(Host) Lawmakers are concerned that a state study rang a false alarm about health risks from an abandoned asbestos mine in northern Vermont.
Today, a Senate committee heard that the study was flawed. But witnesses said widespread publicity about the alleged risks has already depressed property values in the area.
VPR’s John Dillon reports:
(Dillon) House majority Leader Floyd Nease represents Eden, a Lamoille County town where the mine is located.
Nease says the Health Department bungled its study. The state first said there was a higher rate of lung cancer deaths among people living near the mine, but then had to retract that finding because of a data error.
But Nease said the damage has been done, because the flawed study has had a huge impact on property values.
(Nease) Just the reappraisal that happened last year – it cost $60 thousand dollars in the town of Eden, and it’s irrelevant now.
(Dillon) Leslie White of Eden told lawmakers that she did the research the Health Department should have done.
She tracked down the death certificates of two of the three people whom the department said died from asbestosis, a disease caused by asbestos exposure. The health study says those three deaths were enough to make a statistical association between a higher rate of the disease and living near the mine.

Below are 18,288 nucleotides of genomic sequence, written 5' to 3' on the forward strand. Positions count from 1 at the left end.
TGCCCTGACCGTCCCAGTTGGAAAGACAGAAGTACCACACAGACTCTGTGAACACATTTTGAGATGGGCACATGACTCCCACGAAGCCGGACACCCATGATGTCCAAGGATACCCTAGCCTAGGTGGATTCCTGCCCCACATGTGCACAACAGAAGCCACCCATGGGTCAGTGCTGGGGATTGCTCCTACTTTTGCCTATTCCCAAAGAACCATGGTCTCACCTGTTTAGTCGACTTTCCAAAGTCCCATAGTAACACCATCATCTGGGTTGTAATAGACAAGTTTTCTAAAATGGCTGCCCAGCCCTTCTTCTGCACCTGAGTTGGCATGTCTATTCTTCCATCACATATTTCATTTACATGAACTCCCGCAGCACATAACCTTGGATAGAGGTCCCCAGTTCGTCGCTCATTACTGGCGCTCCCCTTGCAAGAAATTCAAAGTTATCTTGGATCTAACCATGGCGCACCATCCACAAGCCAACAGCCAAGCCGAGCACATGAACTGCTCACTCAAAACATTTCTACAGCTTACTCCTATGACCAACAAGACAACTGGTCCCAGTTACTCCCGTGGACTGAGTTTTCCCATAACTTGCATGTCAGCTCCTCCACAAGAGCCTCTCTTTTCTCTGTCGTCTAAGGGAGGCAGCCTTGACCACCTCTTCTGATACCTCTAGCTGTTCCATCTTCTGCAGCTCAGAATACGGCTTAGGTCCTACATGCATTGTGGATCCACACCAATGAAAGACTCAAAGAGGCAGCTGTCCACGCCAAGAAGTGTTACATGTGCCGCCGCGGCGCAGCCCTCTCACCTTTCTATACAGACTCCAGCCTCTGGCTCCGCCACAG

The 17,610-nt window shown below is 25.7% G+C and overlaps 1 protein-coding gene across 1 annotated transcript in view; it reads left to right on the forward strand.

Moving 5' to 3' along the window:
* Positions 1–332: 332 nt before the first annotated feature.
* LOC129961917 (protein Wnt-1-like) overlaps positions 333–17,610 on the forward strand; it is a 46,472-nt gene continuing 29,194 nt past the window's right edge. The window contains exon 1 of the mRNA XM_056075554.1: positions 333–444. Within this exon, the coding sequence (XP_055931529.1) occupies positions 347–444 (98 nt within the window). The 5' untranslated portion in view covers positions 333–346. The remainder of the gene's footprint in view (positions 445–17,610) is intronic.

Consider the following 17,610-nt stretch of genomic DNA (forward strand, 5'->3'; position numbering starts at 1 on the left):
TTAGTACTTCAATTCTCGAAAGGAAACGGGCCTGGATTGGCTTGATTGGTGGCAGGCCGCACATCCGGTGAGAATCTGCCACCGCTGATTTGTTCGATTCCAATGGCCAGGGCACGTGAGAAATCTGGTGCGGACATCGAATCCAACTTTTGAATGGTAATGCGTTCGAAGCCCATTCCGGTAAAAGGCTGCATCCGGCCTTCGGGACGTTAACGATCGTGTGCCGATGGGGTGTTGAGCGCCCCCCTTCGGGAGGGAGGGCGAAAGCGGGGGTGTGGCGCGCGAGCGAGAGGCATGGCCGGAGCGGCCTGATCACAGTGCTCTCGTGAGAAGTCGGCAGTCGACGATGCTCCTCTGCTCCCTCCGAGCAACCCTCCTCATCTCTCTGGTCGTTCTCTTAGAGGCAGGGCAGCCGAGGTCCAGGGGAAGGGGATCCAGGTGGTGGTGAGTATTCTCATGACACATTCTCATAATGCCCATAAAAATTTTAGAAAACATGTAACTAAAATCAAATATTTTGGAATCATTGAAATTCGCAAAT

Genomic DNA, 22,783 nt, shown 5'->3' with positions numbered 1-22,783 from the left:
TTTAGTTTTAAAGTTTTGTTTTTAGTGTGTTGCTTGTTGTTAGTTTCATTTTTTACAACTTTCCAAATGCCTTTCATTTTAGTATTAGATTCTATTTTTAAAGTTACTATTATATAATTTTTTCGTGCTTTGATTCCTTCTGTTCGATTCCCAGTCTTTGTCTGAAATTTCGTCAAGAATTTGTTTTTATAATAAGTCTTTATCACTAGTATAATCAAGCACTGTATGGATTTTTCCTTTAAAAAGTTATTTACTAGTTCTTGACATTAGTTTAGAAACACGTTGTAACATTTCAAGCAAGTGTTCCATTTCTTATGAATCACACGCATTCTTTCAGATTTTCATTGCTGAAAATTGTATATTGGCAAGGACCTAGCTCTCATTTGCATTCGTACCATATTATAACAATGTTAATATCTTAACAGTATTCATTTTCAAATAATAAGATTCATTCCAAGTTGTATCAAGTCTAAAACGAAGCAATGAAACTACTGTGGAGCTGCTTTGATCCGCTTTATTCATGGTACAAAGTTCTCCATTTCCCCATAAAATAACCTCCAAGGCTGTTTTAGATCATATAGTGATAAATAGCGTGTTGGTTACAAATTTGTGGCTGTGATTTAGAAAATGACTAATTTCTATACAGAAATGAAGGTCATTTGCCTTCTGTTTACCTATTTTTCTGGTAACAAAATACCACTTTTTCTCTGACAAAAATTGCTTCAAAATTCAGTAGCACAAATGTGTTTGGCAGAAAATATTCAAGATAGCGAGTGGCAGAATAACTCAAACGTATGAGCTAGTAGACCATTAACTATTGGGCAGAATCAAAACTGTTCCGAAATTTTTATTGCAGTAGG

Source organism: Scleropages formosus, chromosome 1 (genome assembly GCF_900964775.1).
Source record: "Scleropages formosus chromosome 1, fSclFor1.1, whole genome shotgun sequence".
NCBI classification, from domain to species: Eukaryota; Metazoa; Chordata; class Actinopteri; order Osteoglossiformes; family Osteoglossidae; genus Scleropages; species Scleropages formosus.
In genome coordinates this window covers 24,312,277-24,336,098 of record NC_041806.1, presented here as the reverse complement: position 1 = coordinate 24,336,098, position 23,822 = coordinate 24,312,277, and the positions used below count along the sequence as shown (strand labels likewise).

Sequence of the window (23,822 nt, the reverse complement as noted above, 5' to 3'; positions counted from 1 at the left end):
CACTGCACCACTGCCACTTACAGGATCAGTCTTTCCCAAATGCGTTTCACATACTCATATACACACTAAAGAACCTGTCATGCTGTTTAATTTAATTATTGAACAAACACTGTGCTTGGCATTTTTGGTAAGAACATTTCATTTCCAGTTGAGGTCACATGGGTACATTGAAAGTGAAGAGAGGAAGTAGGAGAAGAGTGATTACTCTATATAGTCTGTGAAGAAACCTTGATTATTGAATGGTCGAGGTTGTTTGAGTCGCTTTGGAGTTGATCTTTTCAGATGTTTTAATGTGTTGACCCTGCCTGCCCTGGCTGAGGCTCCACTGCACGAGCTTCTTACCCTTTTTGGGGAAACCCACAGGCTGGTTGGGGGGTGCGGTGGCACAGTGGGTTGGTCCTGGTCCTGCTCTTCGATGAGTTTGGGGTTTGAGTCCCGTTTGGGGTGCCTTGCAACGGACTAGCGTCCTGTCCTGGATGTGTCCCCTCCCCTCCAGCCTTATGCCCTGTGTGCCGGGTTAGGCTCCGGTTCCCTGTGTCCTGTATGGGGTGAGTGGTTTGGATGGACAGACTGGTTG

But White said one of the people had worked in shipbuilding for years – an occupation linked to heavy asbestos exposure. The second case was a farmer who worked briefly at the mine. White said his family told her he died from a lung disease called farmers’ lung – caused by exposure to hay dust and mold. She said she couldn’t find the death certificate for the third person.
(White) "I feel very violated that the information was out there and that I had to go get it. And these are the people that are trying to protect us, it just doesn’t seem right. … I think there has to be a full retraction of this health finding."
(Dillon) Health Commissioner Doctor Wendy Davis did not back down from the key finding of the health study. She said it would be significant even if only two people died from asbestosis in the area.
(Davis) We believe that the asbestosis data is statistically significant. The only conclusion that we can draw from the study is that there is an association between the hospital discharge data, and the asbestosis deaths and living in one of the thirteen towns in the study.
(Dillon) The Senate Economic Development Committee is considering a resolution that casts doubt on the Health Department study.
But Warren Earl from Eden said the resolution wouldn’t do much good.
(Earl) I ask you folks what this resolution will do for the people in Eden and Lowell. I personally don’t feel it will benefit us anymore than if I urinated in the Hutchins Brook and expected to kill lamprey eels in Lake Champlain.
(Dillon) But lawmakers said there wasn’t much more they could do. If the Legislature approves the resolution, it will be sent to the state, the towns and the federal government.
For VPR News, I’m John Dillon in Montpelier.